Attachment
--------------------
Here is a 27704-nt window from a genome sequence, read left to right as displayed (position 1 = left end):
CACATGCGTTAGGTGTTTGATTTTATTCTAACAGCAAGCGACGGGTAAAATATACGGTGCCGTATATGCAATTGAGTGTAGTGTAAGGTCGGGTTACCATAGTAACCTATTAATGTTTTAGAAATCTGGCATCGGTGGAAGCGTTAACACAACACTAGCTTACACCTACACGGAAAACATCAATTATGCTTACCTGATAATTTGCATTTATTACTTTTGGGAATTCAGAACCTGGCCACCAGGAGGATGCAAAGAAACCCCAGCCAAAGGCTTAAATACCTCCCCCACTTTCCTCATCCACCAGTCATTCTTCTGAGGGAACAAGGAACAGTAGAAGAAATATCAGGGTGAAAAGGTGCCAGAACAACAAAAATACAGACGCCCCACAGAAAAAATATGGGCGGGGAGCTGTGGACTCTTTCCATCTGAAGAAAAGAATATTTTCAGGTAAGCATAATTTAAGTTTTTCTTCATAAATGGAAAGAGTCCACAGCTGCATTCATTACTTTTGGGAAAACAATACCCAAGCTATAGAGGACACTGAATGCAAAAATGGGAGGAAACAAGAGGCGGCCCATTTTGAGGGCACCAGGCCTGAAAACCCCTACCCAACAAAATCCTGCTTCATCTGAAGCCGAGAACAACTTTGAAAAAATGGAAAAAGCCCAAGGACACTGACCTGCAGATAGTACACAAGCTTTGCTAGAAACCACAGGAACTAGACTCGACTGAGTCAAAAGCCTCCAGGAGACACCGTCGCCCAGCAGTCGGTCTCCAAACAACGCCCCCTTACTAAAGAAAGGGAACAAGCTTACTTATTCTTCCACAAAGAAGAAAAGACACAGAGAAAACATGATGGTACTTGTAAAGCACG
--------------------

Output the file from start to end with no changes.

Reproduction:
Here is a 27704-nt window from a genome sequence, read left to right as displayed (position 1 = left end):
CACATGCGTTAGGTGTTTGATTTTATTCTAACAGCAAGCGACGGGTAAAATATACGGTGCCGTATATGCAATTGAGTGTAGTGTAAGGTCGGGTTACCATAGTAACCTATTAATGTTTTAGAAATCTGGCATCGGTGGAAGCGTTAACACAACACTAGCTTACACCTACACGGAAAACATCAATTATGCTTACCTGATAATTTGCATTTATTACTTTTGGGAATTCAGAACCTGGCCACCAGGAGGATGCAAAGAAACCCCAGCCAAAGGCTTAAATACCTCCCCCACTTTCCTCATCCACCAGTCATTCTTCTGAGGGAACAAGGAACAGTAGAAGAAATATCAGGGTGAAAAGGTGCCAGAACAACAAAAATACAGACGCCCCACAGAAAAAATATGGGCGGGGAGCTGTGGACTCTTTCCATCTGAAGAAAAGAATATTTTCAGGTAAGCATAATTTAAGTTTTTCTTCATAAATGGAAAGAGTCCACAGCTGCATTCATTACTTTTGGGAAAACAATACCCAAGCTATAGAGGACACTGAATGCAAAAATGGGAGGAAACAAGAGGCGGCCCATTTTGAGGGCACCAGGCCTGAAAACCCCTACCCAACAAAATCCTGCTTCATCTGAAGCCGAGAACAACTTTGAAAAAATGGAAAAAGCCCAAGGACACTGACCTGCAGATAGTACACAAGCTTTGCTAGAAACCACAGGAACTAGACTCGACTGAGTCAAAAGCCTCCAGGAGACACCGTCGCCCAGCAGTCGGTCTCCAAACAACGCCCCCTTACTAAAGAAAGGGAACAAGCTTACTTATTCTTCCACAAAGAAGAAAAGACACAGAGAAAACATGATGGTACTTGTAAAGCACG